LUBUMBASHI, Democratic Republic of Congo (Reuters) - More than 650 people have suffered sexual violence during mass expulsions from Angola to Congo in the past two months, according to a U.N. agency report seen by Reuters.
The report by the U.N. Children’s Fund UNICEF said 6,621 people arrived in two territories of Luiza and Tshikapa/Kamonia, in Western Kasai province, in two waves during October.
“The conditions of expulsion are still terrible. In many cases, sexual violence is reported and even cases of torture,” said the report, citing 657 instances of sexual violence based on evidence collated by welcome committees in the two areas.
Separately, the U.N. Office for the Coordination of Humanitarian Affairs (OCHA) said doctors confirmed 35 other women had been raped, after examinations conducted in the Congolese town of Tembo near the Angolan border, adding that humanitarian workers believed the true figure was close to 100.
“We are not in a position to confirm in which country they (the rapes) happened, but we do call on the authorities of the two countries to investigate these accusations to find out whether the rapes took place and where,” said OCHA spokesman Maurizio Giuliano.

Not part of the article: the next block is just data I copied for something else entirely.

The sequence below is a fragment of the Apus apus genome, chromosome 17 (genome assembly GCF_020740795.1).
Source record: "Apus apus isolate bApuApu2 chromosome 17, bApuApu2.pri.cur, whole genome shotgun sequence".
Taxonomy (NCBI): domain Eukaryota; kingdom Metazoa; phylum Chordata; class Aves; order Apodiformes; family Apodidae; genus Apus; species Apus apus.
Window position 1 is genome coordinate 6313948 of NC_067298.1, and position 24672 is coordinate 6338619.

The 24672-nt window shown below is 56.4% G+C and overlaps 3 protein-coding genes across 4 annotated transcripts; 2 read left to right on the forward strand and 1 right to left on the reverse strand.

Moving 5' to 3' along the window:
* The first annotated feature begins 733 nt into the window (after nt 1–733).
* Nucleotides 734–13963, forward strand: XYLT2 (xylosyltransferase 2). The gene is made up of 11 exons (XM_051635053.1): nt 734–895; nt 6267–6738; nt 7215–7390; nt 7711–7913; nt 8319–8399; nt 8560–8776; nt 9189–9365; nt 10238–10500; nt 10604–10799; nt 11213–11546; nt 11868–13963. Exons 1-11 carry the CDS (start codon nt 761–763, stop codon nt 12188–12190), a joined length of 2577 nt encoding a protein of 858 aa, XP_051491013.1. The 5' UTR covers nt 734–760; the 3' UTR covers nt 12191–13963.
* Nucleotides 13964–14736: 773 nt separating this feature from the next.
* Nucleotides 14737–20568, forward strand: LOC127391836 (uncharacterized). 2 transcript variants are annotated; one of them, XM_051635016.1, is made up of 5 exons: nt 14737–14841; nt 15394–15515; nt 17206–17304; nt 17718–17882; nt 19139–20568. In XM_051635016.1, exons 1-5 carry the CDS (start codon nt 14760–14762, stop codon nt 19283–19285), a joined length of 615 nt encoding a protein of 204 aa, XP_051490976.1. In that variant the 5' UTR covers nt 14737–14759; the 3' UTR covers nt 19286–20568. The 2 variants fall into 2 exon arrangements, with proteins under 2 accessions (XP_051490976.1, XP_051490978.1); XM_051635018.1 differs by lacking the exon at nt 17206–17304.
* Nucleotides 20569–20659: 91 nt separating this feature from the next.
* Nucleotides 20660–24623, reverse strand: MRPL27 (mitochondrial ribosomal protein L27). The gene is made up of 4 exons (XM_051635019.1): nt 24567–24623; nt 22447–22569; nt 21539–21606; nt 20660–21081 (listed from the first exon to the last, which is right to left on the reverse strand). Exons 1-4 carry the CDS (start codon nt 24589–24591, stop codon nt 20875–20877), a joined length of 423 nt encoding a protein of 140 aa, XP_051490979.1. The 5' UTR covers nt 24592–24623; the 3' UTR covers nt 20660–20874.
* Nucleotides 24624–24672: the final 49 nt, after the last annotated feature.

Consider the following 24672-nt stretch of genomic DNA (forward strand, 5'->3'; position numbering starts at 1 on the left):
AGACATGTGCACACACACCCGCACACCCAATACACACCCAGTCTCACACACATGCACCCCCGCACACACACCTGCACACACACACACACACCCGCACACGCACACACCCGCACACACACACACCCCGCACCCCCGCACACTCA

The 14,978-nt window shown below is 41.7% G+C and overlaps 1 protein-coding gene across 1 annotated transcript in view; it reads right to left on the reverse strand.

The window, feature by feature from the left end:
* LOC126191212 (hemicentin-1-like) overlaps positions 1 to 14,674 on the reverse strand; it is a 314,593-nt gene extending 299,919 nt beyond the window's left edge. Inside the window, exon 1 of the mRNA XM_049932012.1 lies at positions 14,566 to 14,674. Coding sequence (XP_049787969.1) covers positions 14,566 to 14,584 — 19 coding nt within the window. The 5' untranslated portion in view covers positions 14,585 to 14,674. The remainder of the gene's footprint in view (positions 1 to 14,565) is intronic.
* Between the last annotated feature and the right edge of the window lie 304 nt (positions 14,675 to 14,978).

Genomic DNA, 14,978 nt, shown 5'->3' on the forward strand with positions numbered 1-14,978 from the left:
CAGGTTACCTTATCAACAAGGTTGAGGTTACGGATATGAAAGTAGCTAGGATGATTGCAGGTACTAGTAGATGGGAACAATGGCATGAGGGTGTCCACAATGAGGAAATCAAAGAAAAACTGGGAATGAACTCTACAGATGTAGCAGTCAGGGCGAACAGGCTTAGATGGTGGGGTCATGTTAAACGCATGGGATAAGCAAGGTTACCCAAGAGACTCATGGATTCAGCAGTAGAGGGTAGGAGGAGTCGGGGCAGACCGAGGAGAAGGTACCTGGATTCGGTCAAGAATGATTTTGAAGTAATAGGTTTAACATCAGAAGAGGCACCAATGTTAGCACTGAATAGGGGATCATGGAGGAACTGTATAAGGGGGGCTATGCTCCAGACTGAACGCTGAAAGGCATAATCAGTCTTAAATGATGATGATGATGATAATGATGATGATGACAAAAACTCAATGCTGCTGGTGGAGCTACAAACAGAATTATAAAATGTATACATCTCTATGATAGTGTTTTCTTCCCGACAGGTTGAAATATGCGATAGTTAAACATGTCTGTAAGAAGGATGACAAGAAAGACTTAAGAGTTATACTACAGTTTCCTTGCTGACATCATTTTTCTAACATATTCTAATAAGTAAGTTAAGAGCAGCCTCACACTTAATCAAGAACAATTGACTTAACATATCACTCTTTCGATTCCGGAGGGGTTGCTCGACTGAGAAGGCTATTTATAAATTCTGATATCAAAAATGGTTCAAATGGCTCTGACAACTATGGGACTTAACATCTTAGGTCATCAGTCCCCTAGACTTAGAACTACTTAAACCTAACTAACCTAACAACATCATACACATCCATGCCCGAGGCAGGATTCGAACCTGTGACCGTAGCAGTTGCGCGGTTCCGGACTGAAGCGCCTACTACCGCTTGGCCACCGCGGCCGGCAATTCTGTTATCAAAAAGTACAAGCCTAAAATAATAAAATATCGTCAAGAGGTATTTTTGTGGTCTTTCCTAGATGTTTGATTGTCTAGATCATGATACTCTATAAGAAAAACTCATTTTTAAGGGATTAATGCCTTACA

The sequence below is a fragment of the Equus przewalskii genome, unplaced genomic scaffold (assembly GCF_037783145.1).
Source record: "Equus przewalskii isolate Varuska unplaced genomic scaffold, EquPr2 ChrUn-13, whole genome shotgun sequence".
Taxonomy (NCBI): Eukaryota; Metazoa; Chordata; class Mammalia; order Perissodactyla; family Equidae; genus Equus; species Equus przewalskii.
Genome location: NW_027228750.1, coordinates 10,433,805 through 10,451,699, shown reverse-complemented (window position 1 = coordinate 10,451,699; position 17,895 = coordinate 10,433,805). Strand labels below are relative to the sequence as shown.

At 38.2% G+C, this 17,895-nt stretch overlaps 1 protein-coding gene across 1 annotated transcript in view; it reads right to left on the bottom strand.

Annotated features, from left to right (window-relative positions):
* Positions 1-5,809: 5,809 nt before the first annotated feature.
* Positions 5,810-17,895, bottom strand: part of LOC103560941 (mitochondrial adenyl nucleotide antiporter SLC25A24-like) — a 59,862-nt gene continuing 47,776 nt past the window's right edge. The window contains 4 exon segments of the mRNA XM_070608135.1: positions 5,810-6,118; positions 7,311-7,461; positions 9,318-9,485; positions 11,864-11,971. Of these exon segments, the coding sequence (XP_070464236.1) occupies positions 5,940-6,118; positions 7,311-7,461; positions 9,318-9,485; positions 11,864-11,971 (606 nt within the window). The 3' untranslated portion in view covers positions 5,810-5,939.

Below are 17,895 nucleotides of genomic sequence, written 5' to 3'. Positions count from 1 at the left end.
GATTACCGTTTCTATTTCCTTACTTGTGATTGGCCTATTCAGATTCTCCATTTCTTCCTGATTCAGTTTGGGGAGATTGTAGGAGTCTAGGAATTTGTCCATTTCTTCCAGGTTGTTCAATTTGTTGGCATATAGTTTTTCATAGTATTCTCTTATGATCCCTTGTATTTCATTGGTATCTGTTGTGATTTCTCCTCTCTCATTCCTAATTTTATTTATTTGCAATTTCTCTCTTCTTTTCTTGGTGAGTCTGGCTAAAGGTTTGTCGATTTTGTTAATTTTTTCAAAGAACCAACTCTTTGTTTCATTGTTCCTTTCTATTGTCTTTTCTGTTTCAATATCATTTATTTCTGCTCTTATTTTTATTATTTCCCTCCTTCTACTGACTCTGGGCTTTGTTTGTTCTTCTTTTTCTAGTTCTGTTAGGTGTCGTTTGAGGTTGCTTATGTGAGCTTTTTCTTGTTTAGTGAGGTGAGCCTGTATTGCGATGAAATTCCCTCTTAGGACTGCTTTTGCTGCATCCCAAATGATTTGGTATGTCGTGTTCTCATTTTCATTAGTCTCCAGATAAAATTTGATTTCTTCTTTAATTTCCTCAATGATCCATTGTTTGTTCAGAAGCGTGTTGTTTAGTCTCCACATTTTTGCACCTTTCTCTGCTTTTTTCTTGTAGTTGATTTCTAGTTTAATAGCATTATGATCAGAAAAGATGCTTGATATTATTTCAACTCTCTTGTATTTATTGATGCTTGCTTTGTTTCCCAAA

Neither Giuliano nor the UNICEF report mentioned who was behind the violence. Congolese Information Minister Lambert Mende said authorities had not received any such reports.
“We’re not informed. We don’t know, these figures are not confirmed,” he told Reuters by telephone.
“There are expulsions, perhaps there are rapes but we have received no complaints and we don’t want to launch a dossier.”
The report comes after the international outcry prompted by the rape of at least 303 civilians in eastern Congo between July 30 and August 3 by rebel militiamen in the town of Luvungi.
The UNICEF figure for the total number of expulsions is likely to arouse fears of new tit-for-tat expulsions between Angola and Congo which reached an estimated 211,000 people in 2009.
Angola helped Kinshasa’s government fight off Rwandan- and Ugandan-backed rebels during fighting between 1998 and 2003, which drew in several neighboring countries.
Deteriorating relations between the two countries followed disputes over border demarcation, offshore oil ownership and closer Congolese relations with Rwanda and Uganda, its neighbors to the east.
Editing by Mark John